A tough day to wake up toAndy Beadsworth woke up in Sydney on Sunday and for 15 seconds it seemed like a normal day. Then he remembered that, for the second time in a row, he will be leaving the Olympics without a medal to show for all his efforts.
"You bury your head in the pillow and think, 'shit, shit, shit ...' and it's a feeling that's not going to go away quickly," said Britain's vanquished Soling skipper. These things take a long time to sink in and coming to terms with them can take months, as Beadsworth found out after Savannah.
"One of the hardest things about not winning a medal is all the things I've not done to maximise the chances of winning and minimise the chances of losing. Over the years I've put a lot of eggs in one basket ... and that's probably the hardest part of not winning here," he added.
For Beadsworth this defeat - he was knocked out in the first round robin of the match-racing on Saturday - is likely to become a watershed in his career. If he does another Soling campaign, it will have to fit into other sailing commitments from now on - he may look for work in an America's Cup team or with a Volvo Ocean Race crew - rather than concentrating purely on the Games. For bowman Barry Parkin, this may well be the end of his Olympic sailing, while middleman Richard Sydenham plans to helm his own boat at the next Games.
Beadsworth did not sail particularly badly and, in fact, believes he was on good form. It was just a day when results did not go his way, and several of his rivals were surprised (and relieved) to see him go out so early, along with the French and the Ukrainians. "I wouldn't have changed anything about the way we prepared," he said. "I still feel confident we could have won here - we were good enough but not on the day - we didn't make it happen."
Putting his finger on the key moments, Beadsworth accepts he got the wrong side of the first shift in three races and found himself in catch-up mode almost immediately. On two occasions he got tangled up in boats sailing in separate heats and his one big mistake came in a crucial match-up with Jochen Schumann of Germany, who he fouled when leading at the second windward mark.
But even so, Beadsworth believes he did not let himself down. "I keep asking myself, 'did we choke, were we not up to it mentally or was there anything we could have done to make a difference' and I'll be asking these questions for a long time. But I don't think there were any glaring holes in our preparation or performance." he added.
After another session of duelling at Farm Cove below Sydney Opera House, the next three Soling skippers to pack their boats away on Sunday were Hans Wallen of Sweden, Neville Wittey of Australia and Jeff Madrigali of the USA. Those who go through to the quarter-finals are Jesper Bank of Denmark, Schumann and Georgy Shayduko of Russia. Awaiting them are the three seeded skippers, Herman Johannessen of Norway, Rod Davis of New Zealand and Roy Heiner of Holland.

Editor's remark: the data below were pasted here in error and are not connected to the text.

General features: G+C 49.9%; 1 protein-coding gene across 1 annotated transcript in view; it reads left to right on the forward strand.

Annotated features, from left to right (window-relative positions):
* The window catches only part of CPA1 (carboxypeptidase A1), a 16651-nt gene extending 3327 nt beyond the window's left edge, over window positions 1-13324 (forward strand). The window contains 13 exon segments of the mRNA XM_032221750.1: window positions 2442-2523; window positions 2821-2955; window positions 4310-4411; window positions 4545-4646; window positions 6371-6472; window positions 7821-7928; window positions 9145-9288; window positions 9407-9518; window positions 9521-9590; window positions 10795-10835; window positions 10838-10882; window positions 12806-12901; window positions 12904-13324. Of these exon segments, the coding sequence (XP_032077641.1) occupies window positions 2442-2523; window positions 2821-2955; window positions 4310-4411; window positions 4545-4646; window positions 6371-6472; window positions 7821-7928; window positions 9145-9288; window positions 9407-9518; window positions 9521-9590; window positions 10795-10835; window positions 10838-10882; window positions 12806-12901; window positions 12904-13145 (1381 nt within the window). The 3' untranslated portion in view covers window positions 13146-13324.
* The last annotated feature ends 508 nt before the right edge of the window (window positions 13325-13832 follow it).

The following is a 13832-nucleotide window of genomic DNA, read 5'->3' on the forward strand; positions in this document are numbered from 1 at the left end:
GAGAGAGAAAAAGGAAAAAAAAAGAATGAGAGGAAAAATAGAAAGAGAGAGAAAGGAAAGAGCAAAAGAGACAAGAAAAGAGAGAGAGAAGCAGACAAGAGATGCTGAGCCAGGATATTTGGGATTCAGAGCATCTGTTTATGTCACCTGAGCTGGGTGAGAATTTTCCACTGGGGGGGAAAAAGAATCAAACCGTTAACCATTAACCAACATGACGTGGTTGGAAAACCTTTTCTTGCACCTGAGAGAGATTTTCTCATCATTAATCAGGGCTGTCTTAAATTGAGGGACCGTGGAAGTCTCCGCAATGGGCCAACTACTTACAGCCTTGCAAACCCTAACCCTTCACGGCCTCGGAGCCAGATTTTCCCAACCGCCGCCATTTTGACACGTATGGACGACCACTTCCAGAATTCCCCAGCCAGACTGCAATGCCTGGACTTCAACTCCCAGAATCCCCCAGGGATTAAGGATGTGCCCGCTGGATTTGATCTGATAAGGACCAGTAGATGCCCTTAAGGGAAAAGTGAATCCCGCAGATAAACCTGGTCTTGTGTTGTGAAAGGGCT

Elsewhere, it was an unremarkable day for Britain with Hugh Styles and Adam May rounding off their Tornado campaign, finishing sixth overall. After a promising start, they were never going to recover from a terrible day on Saturday when they went OCS, DSQ and tenth. In Men's 470s, Nick Rogers and Joe Glanfield continued to slip from their highpoint of second overall. On Sunday they dropped in their third finish in the high teens (19th) and were sixth in the second race and are now fifth overall with three races to come. They are 11 points off the Argentinians in fourth place, but only one ahead of defending Olympic champions, Ivan Braslavets and Igor Matvienko of Ukraine.
Medals were decided in the Men's and Women's windsurfers with Alessandra Sensini of Italy just holding off Amelie Lux of Germany on the last leg of the last race to take the gold. The bronze went to Barbara Kendall of New Zealand, who now has a medal of each colour in this class in successive Games. Britain's Christine Johnston was never in contention and finished 18th.
In the men's fleet it was a second gold medal for Austria in sailing when Christoph Sieber held on to beat Carlos Espinola of Argentina, who was runner-up in Savannah as well. Third was Aaron MacIntosh of New Zealand, who just missed out on the medals four years ago. After a good start, Britain's Nick Demspey faded and was 16th overall.
The first week of Olympic sailing is over but the best week in recent British Olympic sailing history could be about to begin ...